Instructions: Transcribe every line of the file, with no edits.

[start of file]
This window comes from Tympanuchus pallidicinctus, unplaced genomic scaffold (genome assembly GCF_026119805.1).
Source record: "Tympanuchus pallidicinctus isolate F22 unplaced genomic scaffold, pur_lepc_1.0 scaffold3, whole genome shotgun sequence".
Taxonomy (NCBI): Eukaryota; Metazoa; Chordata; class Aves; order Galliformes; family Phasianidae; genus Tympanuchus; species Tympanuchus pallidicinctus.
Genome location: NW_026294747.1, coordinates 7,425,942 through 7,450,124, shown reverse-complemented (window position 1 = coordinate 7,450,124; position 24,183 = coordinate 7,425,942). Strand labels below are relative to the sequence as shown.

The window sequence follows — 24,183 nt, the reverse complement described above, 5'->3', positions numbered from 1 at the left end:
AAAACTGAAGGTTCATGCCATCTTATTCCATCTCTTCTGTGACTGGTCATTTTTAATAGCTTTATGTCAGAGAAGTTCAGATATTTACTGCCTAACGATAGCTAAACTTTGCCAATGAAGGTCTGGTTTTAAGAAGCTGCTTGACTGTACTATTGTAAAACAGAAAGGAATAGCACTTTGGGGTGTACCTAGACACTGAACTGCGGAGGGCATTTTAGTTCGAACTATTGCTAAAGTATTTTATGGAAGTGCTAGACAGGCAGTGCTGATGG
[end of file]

This window comes from Tympanuchus pallidicinctus, unplaced genomic scaffold (genome assembly GCF_026119805.1).
Source record: "Tympanuchus pallidicinctus isolate F22 unplaced genomic scaffold, pur_lepc_1.0 scaffold3, whole genome shotgun sequence".
Taxonomy (NCBI): Eukaryota; Metazoa; Chordata; class Aves; order Galliformes; family Phasianidae; genus Tympanuchus; species Tympanuchus pallidicinctus.
Genome location: NW_026294747.1, coordinates 7,425,942 through 7,450,124, shown reverse-complemented (window position 1 = coordinate 7,450,124; position 24,183 = coordinate 7,425,942). Strand labels below are relative to the sequence as shown.

The window sequence follows — 24,183 nt, the reverse complement described above, 5'->3', positions numbered from 1 at the left end:
AAAACTGAAGGTTCATGCCATCTTATTCCATCTCTTCTGTGACTGGTCATTTTTAATAGCTTTATGTCAGAGAAGTTCAGATATTTACTGCCTAACGATAGCTAAACTTTGCCAATGAAGGTCTGGTTTTAAGAAGCTGCTTGACTGTACTATTGTAAAACAGAAAGGAATAGCACTTTGGGGTGTACCTAGACACTGAACTGCGGAGGGCATTTTAGTTCGAACTATTGCTAAAGTATTTTATGGAAGTGCTAGACAGGCAGTGCTGATGG